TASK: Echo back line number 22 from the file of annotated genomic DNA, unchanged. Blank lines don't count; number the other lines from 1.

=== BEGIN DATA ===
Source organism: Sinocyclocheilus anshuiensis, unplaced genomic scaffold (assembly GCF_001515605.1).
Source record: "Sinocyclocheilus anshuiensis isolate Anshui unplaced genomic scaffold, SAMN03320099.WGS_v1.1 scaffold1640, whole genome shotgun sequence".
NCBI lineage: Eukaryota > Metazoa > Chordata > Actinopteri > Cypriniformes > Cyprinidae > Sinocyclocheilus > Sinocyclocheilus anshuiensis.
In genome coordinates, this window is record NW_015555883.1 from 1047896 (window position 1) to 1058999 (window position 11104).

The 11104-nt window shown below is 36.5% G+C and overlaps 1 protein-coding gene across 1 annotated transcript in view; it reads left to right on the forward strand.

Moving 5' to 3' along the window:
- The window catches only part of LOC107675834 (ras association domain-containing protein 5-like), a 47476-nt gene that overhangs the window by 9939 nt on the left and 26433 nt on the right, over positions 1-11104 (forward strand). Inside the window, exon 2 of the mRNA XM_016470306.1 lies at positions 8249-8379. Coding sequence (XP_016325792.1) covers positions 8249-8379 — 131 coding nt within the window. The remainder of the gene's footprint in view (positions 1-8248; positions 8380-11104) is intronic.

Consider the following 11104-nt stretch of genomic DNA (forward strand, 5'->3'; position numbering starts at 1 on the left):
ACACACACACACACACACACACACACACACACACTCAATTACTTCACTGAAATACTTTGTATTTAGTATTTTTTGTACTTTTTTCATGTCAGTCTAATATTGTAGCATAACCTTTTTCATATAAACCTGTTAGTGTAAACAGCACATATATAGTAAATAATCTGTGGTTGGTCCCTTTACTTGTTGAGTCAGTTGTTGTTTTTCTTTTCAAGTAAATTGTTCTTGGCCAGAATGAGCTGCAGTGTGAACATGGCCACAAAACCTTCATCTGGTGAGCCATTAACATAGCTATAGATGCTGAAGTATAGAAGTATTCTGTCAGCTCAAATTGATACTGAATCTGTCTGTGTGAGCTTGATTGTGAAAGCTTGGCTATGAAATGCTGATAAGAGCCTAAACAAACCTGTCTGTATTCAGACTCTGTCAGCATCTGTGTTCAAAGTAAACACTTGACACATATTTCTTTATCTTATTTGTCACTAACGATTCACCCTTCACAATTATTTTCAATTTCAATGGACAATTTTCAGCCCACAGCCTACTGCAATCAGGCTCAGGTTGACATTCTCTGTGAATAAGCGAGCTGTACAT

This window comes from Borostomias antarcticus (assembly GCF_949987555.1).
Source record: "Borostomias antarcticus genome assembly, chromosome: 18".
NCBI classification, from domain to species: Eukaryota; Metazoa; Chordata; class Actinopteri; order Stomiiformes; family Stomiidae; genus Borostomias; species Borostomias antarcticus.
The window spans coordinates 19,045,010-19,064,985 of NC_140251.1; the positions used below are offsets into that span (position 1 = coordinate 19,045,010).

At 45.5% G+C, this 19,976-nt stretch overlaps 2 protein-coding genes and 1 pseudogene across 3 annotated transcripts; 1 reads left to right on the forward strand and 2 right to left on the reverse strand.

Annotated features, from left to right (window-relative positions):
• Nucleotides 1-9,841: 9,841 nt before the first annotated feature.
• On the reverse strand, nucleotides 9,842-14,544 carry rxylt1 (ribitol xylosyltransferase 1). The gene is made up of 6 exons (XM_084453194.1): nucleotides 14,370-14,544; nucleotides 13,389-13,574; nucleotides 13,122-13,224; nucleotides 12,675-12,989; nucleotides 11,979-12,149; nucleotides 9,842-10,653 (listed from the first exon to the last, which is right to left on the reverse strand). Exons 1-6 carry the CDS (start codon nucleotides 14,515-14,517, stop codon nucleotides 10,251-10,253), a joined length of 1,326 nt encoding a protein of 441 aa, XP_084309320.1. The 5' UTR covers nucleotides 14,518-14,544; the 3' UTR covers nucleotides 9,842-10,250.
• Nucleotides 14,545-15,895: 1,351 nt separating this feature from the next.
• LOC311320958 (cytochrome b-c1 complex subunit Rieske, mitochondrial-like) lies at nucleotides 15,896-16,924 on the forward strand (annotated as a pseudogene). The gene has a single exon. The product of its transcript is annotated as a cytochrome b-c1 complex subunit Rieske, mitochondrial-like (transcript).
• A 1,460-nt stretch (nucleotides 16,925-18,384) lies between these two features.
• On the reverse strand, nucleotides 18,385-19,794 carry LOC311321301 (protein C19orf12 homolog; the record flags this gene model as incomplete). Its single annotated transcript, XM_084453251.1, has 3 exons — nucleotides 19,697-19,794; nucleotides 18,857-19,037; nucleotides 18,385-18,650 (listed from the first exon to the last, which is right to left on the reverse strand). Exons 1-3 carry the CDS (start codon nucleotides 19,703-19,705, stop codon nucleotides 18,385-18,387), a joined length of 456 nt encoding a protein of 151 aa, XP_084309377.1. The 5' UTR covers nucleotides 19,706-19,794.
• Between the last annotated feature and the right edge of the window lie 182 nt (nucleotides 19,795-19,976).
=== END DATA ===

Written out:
• Between the last annotated feature and the right edge of the window lie 182 nt (nucleotides 19,795-19,976).